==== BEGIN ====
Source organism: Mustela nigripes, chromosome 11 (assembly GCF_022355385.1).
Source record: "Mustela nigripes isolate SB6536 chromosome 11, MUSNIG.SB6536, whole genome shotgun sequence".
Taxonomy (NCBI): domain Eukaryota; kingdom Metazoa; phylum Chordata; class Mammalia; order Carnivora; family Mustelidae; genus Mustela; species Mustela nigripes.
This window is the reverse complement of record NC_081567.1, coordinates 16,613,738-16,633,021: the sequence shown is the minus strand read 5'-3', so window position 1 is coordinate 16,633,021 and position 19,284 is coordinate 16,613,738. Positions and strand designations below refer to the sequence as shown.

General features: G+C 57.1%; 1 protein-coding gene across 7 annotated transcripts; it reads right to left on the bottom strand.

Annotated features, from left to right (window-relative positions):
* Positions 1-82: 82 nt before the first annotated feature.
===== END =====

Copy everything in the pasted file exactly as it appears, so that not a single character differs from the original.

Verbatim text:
Source organism: Mustela nigripes, chromosome 11 (assembly GCF_022355385.1).
Source record: "Mustela nigripes isolate SB6536 chromosome 11, MUSNIG.SB6536, whole genome shotgun sequence".
Taxonomy (NCBI): domain Eukaryota; kingdom Metazoa; phylum Chordata; class Mammalia; order Carnivora; family Mustelidae; genus Mustela; species Mustela nigripes.
This window is the reverse complement of record NC_081567.1, coordinates 16,613,738-16,633,021: the sequence shown is the minus strand read 5'-3', so window position 1 is coordinate 16,633,021 and position 19,284 is coordinate 16,613,738. Positions and strand designations below refer to the sequence as shown.

General features: G+C 57.1%; 1 protein-coding gene across 7 annotated transcripts; it reads right to left on the bottom strand.

Annotated features, from left to right (window-relative positions):
* Positions 1-82: 82 nt before the first annotated feature.